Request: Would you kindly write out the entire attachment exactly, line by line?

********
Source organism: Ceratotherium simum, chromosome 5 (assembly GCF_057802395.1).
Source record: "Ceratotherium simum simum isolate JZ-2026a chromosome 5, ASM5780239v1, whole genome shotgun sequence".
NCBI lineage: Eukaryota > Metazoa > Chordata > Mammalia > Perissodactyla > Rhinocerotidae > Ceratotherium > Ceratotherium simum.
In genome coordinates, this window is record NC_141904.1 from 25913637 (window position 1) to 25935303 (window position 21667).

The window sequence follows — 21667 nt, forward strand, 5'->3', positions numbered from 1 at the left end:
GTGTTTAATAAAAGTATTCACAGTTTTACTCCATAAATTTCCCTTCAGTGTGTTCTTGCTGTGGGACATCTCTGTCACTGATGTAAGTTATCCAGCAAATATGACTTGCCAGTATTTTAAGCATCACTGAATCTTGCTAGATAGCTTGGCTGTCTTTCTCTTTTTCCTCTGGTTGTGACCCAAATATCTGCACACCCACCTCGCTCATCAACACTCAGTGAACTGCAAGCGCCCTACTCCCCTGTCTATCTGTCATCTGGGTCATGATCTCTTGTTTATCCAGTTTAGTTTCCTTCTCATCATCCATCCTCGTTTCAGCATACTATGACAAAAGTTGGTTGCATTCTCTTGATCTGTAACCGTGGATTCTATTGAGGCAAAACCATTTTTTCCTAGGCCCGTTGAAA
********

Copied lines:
Source organism: Ceratotherium simum, chromosome 5 (assembly GCF_057802395.1).
Source record: "Ceratotherium simum simum isolate JZ-2026a chromosome 5, ASM5780239v1, whole genome shotgun sequence".
NCBI lineage: Eukaryota > Metazoa > Chordata > Mammalia > Perissodactyla > Rhinocerotidae > Ceratotherium > Ceratotherium simum.
In genome coordinates, this window is record NC_141904.1 from 25913637 (window position 1) to 25935303 (window position 21667).

The window sequence follows — 21667 nt, forward strand, 5'->3', positions numbered from 1 at the left end:
GTGTTTAATAAAAGTATTCACAGTTTTACTCCATAAATTTCCCTTCAGTGTGTTCTTGCTGTGGGACATCTCTGTCACTGATGTAAGTTATCCAGCAAATATGACTTGCCAGTATTTTAAGCATCACTGAATCTTGCTAGATAGCTTGGCTGTCTTTCTCTTTTTCCTCTGGTTGTGACCCAAATATCTGCACACCCACCTCGCTCATCAACACTCAGTGAACTGCAAGCGCCCTACTCCCCTGTCTATCTGTCATCTGGGTCATGATCTCTTGTTTATCCAGTTTAGTTTCCTTCTCATCATCCATCCTCGTTTCAGCATACTATGACAAAAGTTGGTTGCATTCTCTTGATCTGTAACCGTGGATTCTATTGAGGCAAAACCATTTTTTCCTAGGCCCGTTGAAA